I haven’t spent a great deal of time thinking about LIV Golf generally. While off the golf course, my mind tends to wander in a single direction and that’s very much away from the game and instead at financial markets and the economy. How or why exactly I came to be interested in such things is something I’ve never fully understood. What I do find fascinating about the world of finance is its interaction with human behaviour, how that drives cycles, and how the inevitability of laws are bent over time via narratives and perceptions, manipulated by our good selves of course. We surely are at unusual times in both golf, and the economy. While golf is witnessing a major power struggle between the two main tours and a disruptive so called start-up, markets have largely forgotten about the crazed IPO’s of 2020/21 and instead are confronting a much larger foe, namely inflation.
It’s a good job LIV Golf isn’t being offered up publicly in 2022. The cravings for overpriced promises have sunk. When the Super League was touted a year or so ago in football, at least the teams involved were at the top of the game. The current golfing equivalent is tantamount to Chelsea, Everton and Newcastle seeking participation. I don’t want that to come across as overly rude to the names involved, I have been and continue to be an admirer of their achievements, it’s just at some point you have to recognise the current picture for what it is. This was my point in my tweet about ROI. I know the Saudi’s have an almost unlimited pool of cash. But I also believe they will not continue to fund an endeavour to the tune of hundreds of millions, unless bigger stars show up. It would surely be felt as such an embarrassment, and given the primordial nature of the source, reputation will matter.
In the interest of fairness, I am duty bound to see it from the eyes of those who have signed up. Particularly those who are of a similar age to me. Of course, I have a good friend who has chosen to play LIV Golf and we have had discussions about it. My biggest concern right now if I was someone breaking through over here in Europe would be; how do I get across onto the PGA Tour? The avenue has narrowed, and with the OWGR changes coming in, it will narrow further. One of Keith Pelley’s aims has to be securing a route to the PGA Tour as no CEO of any business should want to deal with ambitious individuals who feel curtailed in their future opportunities and overall career progression. This is something that so far hasn’t been communicated very well to the membership, and although I believe there are plans in the pipeline, it would be in the best interest of all parties involved to inform us sooner rather than later. But beyond this uncertainty, I don’t see a solid reason for heading across to play LIV Golf. Other than the money of course. But I’m more of the Bob MacIntyre mould.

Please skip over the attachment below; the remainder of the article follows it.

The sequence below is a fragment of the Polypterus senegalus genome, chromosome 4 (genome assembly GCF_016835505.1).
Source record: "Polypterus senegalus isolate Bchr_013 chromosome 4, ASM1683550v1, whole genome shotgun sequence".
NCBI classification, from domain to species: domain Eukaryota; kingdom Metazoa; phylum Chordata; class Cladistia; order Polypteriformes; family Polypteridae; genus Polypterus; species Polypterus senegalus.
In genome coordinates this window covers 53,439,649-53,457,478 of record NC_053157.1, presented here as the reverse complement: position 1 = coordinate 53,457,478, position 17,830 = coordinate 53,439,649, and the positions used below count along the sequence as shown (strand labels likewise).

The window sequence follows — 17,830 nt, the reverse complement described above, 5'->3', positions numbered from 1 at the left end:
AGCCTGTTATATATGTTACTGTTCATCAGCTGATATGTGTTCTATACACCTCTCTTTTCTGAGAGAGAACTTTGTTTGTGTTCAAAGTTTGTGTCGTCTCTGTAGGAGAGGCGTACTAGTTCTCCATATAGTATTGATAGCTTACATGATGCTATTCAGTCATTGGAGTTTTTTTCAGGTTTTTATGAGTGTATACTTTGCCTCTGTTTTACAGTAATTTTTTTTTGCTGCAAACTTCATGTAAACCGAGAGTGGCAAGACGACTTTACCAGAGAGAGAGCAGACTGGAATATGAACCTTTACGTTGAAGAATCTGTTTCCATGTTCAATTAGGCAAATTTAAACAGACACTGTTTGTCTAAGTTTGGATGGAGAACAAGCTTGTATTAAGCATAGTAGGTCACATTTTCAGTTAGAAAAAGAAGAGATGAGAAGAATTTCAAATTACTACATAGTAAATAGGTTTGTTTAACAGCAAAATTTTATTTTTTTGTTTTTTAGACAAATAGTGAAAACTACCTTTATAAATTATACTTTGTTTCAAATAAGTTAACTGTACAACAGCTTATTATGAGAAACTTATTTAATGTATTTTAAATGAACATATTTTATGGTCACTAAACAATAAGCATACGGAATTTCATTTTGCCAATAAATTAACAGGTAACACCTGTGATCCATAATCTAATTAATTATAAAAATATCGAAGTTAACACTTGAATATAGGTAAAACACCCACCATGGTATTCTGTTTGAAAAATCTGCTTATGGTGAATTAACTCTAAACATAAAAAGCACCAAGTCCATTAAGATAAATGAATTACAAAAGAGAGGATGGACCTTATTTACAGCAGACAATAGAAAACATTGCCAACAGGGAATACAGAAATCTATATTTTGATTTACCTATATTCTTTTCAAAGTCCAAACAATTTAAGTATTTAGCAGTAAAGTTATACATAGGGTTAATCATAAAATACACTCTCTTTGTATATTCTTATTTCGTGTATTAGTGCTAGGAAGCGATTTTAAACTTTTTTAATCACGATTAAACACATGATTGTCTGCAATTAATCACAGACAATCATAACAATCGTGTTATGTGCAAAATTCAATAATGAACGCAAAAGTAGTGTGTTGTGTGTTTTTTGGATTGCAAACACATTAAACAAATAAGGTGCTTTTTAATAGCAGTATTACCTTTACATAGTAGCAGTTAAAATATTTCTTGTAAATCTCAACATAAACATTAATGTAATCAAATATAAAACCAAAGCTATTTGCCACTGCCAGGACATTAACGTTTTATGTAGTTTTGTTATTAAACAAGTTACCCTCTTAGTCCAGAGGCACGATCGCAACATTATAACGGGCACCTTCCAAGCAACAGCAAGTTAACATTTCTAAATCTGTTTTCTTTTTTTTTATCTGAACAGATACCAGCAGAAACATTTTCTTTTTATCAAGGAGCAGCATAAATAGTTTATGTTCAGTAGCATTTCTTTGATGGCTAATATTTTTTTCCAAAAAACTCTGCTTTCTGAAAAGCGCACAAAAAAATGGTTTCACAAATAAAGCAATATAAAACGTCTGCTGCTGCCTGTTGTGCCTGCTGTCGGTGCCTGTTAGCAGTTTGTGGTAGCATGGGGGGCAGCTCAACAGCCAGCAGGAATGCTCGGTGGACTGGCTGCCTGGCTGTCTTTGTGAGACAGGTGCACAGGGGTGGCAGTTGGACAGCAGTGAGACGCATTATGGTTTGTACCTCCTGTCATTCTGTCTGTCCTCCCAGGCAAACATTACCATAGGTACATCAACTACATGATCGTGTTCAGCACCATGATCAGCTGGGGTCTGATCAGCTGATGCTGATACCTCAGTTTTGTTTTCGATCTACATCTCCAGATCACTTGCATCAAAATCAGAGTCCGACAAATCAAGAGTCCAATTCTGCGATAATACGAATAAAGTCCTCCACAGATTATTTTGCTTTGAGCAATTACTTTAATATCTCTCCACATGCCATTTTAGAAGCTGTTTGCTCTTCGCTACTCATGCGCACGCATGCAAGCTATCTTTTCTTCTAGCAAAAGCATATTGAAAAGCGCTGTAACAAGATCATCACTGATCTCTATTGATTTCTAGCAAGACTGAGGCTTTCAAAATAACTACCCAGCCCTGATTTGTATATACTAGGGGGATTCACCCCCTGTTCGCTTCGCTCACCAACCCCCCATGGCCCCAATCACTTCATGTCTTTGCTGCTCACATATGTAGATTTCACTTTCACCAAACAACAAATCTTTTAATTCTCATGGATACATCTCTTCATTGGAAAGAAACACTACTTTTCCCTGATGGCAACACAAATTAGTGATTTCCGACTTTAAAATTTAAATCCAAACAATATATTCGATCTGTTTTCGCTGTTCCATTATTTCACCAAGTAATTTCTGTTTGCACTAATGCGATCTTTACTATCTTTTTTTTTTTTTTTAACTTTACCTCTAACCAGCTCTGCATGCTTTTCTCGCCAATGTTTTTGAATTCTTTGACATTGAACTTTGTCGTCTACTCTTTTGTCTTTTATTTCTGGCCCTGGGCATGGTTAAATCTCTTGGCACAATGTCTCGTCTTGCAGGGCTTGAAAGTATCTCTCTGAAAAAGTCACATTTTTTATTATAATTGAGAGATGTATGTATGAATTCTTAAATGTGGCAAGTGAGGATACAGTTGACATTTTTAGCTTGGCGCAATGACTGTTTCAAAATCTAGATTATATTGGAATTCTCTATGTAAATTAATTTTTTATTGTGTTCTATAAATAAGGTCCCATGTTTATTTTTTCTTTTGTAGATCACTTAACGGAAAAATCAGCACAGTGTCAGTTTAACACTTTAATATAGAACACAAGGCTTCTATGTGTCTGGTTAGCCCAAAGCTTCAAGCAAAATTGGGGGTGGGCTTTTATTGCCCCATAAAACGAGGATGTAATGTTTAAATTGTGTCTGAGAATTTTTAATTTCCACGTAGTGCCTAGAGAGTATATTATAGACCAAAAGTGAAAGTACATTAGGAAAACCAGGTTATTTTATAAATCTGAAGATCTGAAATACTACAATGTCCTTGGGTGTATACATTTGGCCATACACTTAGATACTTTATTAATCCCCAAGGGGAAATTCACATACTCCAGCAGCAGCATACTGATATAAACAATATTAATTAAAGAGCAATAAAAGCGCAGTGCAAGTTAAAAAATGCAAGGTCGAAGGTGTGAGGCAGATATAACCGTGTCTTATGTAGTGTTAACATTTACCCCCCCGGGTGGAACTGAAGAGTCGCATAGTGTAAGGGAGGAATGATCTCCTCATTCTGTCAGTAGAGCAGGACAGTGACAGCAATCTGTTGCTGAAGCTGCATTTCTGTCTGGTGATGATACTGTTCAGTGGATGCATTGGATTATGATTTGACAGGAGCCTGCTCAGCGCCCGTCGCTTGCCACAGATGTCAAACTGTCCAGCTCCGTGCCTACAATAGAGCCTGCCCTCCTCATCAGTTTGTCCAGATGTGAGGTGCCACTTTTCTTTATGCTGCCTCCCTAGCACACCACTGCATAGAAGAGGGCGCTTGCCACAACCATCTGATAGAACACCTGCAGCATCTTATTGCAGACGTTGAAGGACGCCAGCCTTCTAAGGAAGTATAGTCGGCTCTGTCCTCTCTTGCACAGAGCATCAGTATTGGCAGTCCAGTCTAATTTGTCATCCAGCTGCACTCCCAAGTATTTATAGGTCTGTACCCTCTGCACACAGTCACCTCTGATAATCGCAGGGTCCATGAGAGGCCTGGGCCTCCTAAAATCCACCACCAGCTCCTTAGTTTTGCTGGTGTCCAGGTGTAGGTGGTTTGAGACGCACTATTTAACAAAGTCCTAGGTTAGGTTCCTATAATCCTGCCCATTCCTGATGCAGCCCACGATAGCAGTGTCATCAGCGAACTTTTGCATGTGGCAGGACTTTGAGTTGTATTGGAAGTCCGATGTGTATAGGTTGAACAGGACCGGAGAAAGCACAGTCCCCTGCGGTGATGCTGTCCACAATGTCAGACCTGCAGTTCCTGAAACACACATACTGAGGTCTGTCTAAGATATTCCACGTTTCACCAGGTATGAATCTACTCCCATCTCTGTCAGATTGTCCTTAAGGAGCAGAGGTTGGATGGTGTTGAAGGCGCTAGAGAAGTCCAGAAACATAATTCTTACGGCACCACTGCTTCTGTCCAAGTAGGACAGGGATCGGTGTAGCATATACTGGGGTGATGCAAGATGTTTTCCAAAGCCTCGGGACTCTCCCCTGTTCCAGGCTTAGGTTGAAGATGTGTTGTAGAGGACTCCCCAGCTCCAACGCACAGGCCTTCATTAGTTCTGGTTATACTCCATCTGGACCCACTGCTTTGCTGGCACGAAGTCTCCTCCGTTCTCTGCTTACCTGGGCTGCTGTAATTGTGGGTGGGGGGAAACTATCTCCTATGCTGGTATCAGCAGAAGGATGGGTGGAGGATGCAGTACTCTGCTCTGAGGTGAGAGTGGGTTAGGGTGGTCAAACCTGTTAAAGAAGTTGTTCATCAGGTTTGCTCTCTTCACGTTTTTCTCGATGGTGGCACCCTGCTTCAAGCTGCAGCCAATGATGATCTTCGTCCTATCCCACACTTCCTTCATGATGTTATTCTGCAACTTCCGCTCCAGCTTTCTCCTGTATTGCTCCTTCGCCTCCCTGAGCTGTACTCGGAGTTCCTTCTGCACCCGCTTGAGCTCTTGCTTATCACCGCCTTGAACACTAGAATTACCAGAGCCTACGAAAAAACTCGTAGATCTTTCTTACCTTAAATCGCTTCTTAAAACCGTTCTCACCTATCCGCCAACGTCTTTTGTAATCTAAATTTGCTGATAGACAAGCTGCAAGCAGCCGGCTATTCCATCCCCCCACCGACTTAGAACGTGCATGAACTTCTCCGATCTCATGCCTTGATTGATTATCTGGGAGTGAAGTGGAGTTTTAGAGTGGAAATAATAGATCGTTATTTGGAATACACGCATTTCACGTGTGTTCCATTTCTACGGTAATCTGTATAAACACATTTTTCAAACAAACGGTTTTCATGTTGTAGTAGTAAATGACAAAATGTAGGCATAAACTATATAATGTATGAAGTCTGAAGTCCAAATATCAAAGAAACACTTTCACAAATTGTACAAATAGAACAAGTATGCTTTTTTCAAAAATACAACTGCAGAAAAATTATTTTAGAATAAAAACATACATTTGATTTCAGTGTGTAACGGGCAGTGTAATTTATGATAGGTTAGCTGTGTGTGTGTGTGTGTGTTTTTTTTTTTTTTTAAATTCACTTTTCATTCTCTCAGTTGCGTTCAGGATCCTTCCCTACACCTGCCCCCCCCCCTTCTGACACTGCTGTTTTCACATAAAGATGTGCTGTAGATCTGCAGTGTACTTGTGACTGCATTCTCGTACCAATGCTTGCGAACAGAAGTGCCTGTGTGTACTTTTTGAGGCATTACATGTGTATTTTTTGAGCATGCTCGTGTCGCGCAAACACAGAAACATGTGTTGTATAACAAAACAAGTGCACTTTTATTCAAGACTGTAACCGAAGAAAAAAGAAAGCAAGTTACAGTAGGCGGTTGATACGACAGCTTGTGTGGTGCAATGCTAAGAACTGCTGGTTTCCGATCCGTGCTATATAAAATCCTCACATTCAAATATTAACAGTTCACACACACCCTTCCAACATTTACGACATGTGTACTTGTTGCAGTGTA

One thing we can be sure of is that this is now about power. And during such times, relatively extraordinary things can happen, as we have all seen in recent times both politically and geopolitically. As an onlooker, it is clear to me that at the moment the major corporate partners of both the PGA Tour and the DP World Tour are committed to one another. Additionally, major companies have decided to cut ties with individuals who have moved across. This is another example of what we have seen happen in Russia. Big corporations wield enormous influence and are being upheld to the highest standards across society. Which brings me to ESG (Environmental, Social, Governance). Companies now have a duty to commit to ESG targets, and in some circumstances even if they wish to receive funding from certain quarters. It might come as no surprise to many of you that I’m no fan of ESG as a concept, but it is a reality we now have to live with. Over time therefore, I would say it is less likely major corporates will side with any endeavour that doesn’t have within it certain ESG targets. (let alone ones that pay out circa $30million a week to 50 guys, if wider economic upheaval persists) What this effectively ensures then is that LIV Golf will remain solely funded by the Saudi’s. And although the funding likely wont be a problem, it leaves the whole project reliant on the whims of a subsidiary of an authoritarian regime in the Middle East. Not making a moral judgement when I say that, just adding that volatility is something that probably accompanies such a regime.
One final point I would make, and this isn’t something I’ve not said before, but ultimately this is fundamentally something to be avoided as if it takes off, then over time it will have the effect of accruing almost all of the wealth in the hands of the very few. I am all for wealth creation, there aren’t many better feelings than earning a lot of money and I’ve been fortunate to do so at times (long ago!). But one thing I do believe is that money trickles down about as effectively as something else does down a sock… (remains maybe my only Twitter regret) Even Paul Krugman now acknowledges this. (The money part..) One major challenge all ecosystems face is to ensure inequality doesn’t run amok. A black hole will over time swallow everything that gets in its way, and though it might feel good about it, it won’t have much to show for it. One of golfs most enduring and endearing aspects is the breadth of wealth it has created at the top of the game, this has allowed players from all around the world to earn a good living, and to do good things with when they get back home. It is quite unique to golf, we should fight to keep it that way in my opinion.
Admittedly there are many other points and counter points that could be made and I know this is a fairly divisive topic at the moment in golf. Ultimately, I wish everyone well in their commitments.
I still haven’t got my luggage.